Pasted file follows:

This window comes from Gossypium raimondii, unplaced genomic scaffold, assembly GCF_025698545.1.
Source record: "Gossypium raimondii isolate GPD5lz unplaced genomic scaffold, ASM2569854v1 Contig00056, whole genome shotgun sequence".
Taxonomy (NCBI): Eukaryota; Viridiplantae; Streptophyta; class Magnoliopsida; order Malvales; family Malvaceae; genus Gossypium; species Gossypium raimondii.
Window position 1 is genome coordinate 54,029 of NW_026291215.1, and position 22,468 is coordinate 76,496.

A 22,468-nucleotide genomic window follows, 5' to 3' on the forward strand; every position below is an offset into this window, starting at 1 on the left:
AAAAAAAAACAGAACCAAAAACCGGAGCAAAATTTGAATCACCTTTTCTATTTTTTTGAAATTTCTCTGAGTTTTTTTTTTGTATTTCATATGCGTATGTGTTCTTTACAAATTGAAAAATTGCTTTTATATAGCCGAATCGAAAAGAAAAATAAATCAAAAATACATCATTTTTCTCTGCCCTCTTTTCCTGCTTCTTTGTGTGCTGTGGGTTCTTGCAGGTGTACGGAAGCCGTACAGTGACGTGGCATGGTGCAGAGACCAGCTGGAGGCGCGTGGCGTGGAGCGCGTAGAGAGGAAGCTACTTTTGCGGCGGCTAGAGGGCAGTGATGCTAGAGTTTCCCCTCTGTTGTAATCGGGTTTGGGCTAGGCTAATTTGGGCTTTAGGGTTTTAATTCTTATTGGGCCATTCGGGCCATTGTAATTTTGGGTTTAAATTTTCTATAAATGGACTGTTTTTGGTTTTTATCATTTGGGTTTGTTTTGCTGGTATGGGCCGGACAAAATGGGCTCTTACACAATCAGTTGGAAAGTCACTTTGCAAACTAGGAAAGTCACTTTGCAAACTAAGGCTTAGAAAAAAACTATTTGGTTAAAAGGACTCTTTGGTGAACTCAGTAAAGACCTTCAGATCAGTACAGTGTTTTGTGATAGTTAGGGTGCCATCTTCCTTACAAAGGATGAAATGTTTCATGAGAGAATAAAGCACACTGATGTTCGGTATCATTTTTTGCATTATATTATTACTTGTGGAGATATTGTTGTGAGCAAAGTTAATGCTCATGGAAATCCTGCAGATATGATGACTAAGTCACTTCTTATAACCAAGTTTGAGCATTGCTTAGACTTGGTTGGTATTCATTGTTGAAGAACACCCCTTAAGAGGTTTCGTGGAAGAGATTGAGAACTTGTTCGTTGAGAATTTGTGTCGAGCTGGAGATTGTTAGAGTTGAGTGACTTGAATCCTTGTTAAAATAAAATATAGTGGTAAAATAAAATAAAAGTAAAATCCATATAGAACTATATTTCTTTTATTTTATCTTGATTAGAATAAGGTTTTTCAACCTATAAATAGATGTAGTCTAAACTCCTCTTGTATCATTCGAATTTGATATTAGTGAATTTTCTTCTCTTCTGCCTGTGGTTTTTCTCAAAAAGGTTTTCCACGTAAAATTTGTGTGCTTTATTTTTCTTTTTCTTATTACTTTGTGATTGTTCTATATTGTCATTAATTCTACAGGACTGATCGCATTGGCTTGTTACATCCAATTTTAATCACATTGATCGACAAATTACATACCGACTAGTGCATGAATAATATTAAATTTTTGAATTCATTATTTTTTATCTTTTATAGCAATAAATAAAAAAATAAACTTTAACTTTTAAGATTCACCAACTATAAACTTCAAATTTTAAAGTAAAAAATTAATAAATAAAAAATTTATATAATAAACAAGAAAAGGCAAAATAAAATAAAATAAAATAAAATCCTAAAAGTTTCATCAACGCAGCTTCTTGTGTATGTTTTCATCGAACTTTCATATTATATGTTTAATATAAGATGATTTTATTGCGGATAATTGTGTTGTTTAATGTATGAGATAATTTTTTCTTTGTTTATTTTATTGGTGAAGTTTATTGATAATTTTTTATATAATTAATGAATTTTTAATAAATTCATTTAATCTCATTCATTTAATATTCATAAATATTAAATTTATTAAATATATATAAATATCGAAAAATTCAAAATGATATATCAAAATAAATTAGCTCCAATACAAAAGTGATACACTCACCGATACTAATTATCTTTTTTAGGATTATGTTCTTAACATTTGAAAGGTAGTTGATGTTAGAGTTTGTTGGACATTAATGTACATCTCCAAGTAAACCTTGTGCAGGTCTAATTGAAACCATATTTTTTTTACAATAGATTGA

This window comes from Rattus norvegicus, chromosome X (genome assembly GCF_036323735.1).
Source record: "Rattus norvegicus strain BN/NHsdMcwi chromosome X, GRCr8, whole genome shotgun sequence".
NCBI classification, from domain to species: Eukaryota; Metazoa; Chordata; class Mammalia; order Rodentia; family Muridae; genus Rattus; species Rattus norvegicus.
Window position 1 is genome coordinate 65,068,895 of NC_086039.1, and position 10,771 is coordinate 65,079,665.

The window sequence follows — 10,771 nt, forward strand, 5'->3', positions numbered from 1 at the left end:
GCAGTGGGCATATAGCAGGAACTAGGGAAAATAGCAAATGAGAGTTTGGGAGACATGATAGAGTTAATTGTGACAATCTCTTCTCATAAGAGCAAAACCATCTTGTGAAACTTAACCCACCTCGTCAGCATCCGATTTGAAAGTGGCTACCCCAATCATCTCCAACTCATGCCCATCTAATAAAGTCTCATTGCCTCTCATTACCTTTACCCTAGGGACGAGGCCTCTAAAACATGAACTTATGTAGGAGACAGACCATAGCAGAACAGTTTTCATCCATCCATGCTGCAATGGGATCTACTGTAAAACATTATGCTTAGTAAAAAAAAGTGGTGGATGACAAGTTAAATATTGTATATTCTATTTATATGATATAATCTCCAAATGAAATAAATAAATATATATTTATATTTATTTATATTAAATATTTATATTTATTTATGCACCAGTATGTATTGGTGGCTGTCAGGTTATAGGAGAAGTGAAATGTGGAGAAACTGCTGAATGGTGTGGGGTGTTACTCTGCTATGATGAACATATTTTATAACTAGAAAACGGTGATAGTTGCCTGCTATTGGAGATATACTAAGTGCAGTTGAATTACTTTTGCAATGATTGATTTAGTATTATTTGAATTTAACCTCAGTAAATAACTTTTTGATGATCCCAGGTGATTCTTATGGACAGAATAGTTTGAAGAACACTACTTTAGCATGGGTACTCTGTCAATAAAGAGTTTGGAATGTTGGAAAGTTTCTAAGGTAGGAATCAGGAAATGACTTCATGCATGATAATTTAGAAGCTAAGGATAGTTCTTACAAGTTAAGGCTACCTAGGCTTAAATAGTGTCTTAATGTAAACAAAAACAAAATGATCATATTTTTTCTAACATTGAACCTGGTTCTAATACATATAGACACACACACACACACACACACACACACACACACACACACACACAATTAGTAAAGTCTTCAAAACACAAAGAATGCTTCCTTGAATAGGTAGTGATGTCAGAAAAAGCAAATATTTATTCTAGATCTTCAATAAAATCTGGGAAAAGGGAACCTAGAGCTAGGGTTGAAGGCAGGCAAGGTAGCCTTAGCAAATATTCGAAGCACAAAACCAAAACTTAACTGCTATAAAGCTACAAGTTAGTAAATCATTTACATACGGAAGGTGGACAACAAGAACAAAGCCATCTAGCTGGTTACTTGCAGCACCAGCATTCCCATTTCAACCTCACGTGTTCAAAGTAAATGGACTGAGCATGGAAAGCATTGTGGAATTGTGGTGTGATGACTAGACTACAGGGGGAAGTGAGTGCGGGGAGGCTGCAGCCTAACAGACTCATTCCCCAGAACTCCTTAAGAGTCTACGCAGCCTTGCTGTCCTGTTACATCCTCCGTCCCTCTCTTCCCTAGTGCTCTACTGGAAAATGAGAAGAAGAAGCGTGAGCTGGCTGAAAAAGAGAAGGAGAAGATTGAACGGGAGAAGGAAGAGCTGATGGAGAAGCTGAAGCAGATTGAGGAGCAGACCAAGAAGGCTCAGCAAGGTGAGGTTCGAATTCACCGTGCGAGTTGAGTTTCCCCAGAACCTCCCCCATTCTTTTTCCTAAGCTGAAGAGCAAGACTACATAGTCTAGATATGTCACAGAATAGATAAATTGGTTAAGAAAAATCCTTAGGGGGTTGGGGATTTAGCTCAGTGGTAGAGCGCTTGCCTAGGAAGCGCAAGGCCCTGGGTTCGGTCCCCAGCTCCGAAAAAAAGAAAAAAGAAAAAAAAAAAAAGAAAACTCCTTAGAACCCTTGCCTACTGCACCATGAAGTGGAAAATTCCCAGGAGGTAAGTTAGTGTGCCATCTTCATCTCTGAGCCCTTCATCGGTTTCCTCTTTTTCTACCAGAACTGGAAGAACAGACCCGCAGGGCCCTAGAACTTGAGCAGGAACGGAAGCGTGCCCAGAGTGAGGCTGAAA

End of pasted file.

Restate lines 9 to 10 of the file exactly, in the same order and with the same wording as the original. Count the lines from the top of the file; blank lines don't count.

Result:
NCBI classification, from domain to species: Eukaryota; Metazoa; Chordata; class Mammalia; order Rodentia; family Muridae; genus Rattus; species Rattus norvegicus.
Window position 1 is genome coordinate 65,068,895 of NC_086039.1, and position 10,771 is coordinate 65,079,665.